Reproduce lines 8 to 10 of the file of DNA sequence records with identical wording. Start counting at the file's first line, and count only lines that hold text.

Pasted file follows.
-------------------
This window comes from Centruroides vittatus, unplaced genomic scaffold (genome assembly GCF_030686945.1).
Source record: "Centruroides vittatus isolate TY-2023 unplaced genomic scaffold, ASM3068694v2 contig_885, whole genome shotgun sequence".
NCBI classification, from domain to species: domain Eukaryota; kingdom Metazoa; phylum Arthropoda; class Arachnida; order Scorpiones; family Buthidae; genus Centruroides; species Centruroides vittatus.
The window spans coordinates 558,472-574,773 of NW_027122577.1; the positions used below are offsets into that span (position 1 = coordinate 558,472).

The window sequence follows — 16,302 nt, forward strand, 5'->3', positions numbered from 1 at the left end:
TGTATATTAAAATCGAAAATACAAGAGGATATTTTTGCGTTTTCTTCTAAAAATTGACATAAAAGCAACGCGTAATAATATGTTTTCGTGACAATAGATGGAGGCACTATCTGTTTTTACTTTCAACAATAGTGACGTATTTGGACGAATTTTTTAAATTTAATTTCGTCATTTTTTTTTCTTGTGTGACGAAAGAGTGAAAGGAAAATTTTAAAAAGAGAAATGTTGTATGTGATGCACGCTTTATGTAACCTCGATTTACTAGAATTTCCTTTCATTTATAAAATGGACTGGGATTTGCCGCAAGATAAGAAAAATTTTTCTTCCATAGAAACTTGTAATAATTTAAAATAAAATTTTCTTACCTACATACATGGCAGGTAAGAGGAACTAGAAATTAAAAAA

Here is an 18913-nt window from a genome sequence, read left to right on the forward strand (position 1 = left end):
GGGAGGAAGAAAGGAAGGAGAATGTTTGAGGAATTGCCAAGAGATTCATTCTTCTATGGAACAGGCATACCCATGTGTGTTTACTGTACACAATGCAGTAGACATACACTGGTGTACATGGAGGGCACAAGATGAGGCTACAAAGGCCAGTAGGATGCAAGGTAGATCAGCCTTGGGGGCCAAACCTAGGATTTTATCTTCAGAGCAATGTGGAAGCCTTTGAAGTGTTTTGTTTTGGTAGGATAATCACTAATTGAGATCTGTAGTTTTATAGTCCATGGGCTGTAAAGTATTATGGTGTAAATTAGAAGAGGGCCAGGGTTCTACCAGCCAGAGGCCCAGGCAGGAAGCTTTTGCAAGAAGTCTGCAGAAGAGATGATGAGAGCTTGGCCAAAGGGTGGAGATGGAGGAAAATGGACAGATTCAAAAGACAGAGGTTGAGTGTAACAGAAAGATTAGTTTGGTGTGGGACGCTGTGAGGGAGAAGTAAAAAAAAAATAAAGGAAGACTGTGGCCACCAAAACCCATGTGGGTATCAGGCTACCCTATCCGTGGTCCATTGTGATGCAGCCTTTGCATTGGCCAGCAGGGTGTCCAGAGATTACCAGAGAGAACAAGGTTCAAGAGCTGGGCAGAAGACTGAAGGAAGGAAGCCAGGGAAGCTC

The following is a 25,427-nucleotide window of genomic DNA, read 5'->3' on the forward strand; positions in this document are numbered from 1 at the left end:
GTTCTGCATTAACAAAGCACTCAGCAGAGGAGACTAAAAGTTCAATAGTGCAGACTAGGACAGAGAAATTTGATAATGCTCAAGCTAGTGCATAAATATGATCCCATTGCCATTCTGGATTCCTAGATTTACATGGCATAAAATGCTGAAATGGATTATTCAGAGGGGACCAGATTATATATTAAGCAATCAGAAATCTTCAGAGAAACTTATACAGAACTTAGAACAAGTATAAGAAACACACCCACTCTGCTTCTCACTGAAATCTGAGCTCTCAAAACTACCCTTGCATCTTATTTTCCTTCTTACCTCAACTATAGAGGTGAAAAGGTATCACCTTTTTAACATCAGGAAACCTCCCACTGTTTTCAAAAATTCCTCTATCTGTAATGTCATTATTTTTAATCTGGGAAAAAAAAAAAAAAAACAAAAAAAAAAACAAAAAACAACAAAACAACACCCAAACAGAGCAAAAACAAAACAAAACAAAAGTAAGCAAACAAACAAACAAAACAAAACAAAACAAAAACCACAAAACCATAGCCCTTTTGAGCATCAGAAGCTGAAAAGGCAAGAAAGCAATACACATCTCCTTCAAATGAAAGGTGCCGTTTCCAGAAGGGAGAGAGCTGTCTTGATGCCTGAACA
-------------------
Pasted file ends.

GGGAGGAAGAAAGGAAGGAGAATGTTTGAGGAATTGCCAAGAGATTCATTCTTCTATGGAACAGGCATACCCATGTGTGTTTACTGTACACAATGCAGTAGACATACACTGGTGTACATGGAGGGCACAAGATGAGGCTACAAAGGCCAGTAGGATGCAAGGTAGATCAGCCTTGGGGGCCAAACCTAGGATTTTATCTTCAGAGCAATGTGGAAGCCTTTGAAGTGTTTTGTTTTGGTAGGATAATCACTAATTGAGATCTGTAGTTTTATAGTCCATGGGCTGTAAAGTATTATGGTGTAAATTAGAAGAGGGCCAGGGTTCTACCAGCCAGAGGCCCAGGCAGGAAGCTTTTGCAAGAAGTCTGCAGAAGAGATGATGAGAGCTTGGCCAAAGGGTGGAGATGGAGGAAAATGGACAGATTCAAAAGACAGAGGTTGAGTGTAACAGAAAGATTAGTTTGGTGTGGGACGCTGTGAGGGAGAAGTAAAAAAAAAATAAAGGAAGACTGTGGCCACCAAAACCCATGTGGGTATCAGGCTACCCTATCCGTGGTCCATTGTGATGCAGCCTTTGCATTGGCCAGCAGGGTGTCCAGAGATTACCAGAGAGAACAAGGTTCAAGAGCTGGGCAGAAGACTGAAGGAAGGAAGCCAGGGAAGCTC

The following is a 25,427-nucleotide window of genomic DNA, read 5'->3' on the forward strand; positions in this document are numbered from 1 at the left end:
GTTCTGCATTAACAAAGCACTCAGCAGAGGAGACTAAAAGTTCAATAGTGCAGACTAGGACAGAGAAATTTGATAATGCTCAAGCTAGTGCATAAATATGATCCCATTGCCATTCTGGATTCCTAGATTTACATGGCATAAAATGCTGAAATGGATTATTCAGAGGGGACCAGATTATATATTAAGCAATCAGAAATCTTCAGAGAAACTTATACAGAACTTAGAACAAGTATAAGAAACACACCCACTCTGCTTCTCACTGAAATCTGAGCTCTCAAAACTACCCTTGCATCTTATTTTCCTTCTTACCTCAACTATAGAGGTGAAAAGGTATCACCTTTTTAACATCAGGAAACCTCCCACTGTTTTCAAAAATTCCTCTATCTGTAATGTCATTATTTTTAATCTGGGAAAAAAAAAAAAAAAACAAAAAAAAAAACAAAAAACAACAAAACAACACCCAAACAGAGCAAAAACAAAACAAAACAAAAGTAAGCAAACAAACAAACAAAACAAAACAAAACAAAAACCACAAAACCATAGCCCTTTTGAGCATCAGAAGCTGAAAAGGCAAGAAAGCAATACACATCTCCTTCAAATGAAAGGTGCCGTTTCCAGAAGGGAGAGAGCTGTCTTGATGCCTGAACA